Fort de Chartres was a French fortification first built in 1720 on the east bank of the Mississippi River in present-day Illinois, it was used as an administrative center for the province. Due generally to river floods, the fort was rebuilt twice, the last time in limestone in the 1750s in the era of French colonial control over Louisiana and the Illinois Country. A partial reconstruction of the third and last fort, which was built of local limestone shortly before the end of French rule in the Midwest, is preserved in an Illinois state park four miles (6 km) west of Prairie du Rocher in Randolph County, Illinois. It is south of St. Louis, Missouri in the floodplain area that became known as the American Bottom. The site and its associated buildings were placed on the National Register of Historic Places and recognized as a National Historic Landmark on October 15, 1966, and it was named one of the contributing properties to the new French Colonial Historic District in 1974, along with other area French-influenced sites such as the Creole House, the Pierre Menard House, the Kolmer Site (a former Indian village), and the site of Fort Kaskaskia. The name of the fort honored Louis, duc de Chartres, son of the Regent of France. The fort's stone magazine, which survived the gradual ruin that overtook the rest of the site, is considered the oldest building in the state of Illinois. The state historic site today hosts several large re-enactments at the fort of colonial-era civil and military life each summer.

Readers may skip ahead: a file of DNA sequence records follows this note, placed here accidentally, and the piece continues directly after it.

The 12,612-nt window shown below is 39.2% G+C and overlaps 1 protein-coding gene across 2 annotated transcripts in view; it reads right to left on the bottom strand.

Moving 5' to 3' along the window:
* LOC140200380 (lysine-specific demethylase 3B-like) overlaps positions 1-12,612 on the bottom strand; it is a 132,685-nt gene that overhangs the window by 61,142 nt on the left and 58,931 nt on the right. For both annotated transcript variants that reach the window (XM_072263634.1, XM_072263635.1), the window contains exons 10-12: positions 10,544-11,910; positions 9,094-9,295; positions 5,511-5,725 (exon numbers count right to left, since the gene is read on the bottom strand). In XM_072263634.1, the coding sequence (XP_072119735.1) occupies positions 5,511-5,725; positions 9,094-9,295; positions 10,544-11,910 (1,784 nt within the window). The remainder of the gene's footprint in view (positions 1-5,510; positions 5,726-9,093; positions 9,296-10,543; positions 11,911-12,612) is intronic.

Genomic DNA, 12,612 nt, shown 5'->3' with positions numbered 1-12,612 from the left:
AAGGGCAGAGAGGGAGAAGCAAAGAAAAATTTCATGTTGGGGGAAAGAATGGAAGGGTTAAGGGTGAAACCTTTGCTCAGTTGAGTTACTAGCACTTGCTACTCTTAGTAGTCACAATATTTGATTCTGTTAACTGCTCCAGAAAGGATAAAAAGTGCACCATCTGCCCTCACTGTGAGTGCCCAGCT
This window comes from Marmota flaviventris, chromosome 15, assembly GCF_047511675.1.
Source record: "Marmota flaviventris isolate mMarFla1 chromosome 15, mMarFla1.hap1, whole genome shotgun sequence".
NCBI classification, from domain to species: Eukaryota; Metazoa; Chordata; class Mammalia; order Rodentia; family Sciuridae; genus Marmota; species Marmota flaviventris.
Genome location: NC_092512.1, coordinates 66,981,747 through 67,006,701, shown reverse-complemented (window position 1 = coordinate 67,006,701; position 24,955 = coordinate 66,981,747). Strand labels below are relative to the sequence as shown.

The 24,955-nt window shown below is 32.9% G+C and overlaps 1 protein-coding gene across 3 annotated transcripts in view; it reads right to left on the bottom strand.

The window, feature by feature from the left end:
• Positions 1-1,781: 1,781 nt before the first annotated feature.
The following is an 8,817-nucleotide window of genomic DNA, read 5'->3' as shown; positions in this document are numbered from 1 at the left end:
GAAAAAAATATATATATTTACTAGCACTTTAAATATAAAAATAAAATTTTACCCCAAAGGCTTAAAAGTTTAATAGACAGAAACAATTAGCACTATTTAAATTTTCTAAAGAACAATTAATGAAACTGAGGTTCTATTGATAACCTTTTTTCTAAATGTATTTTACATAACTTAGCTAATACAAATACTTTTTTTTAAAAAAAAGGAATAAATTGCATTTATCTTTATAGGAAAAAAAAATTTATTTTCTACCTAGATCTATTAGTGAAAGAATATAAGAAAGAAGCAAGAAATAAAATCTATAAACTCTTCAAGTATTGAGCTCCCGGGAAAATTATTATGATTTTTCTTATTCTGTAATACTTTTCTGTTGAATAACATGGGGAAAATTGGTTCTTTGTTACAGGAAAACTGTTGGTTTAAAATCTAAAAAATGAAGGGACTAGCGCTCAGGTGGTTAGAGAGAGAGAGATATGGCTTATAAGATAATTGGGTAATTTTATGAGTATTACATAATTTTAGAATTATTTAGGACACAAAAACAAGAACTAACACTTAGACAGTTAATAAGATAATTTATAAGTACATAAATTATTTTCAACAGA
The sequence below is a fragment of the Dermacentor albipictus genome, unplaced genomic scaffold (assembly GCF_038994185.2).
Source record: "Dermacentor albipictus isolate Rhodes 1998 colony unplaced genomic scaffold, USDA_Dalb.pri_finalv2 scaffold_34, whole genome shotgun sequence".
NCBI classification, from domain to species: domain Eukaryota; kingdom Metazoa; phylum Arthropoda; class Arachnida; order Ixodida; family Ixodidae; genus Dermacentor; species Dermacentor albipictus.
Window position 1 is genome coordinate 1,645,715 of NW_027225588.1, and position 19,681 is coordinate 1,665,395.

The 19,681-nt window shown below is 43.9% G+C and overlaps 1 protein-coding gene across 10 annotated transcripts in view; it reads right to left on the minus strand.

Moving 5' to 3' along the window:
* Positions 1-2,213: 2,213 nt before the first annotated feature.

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Fort De Chartres
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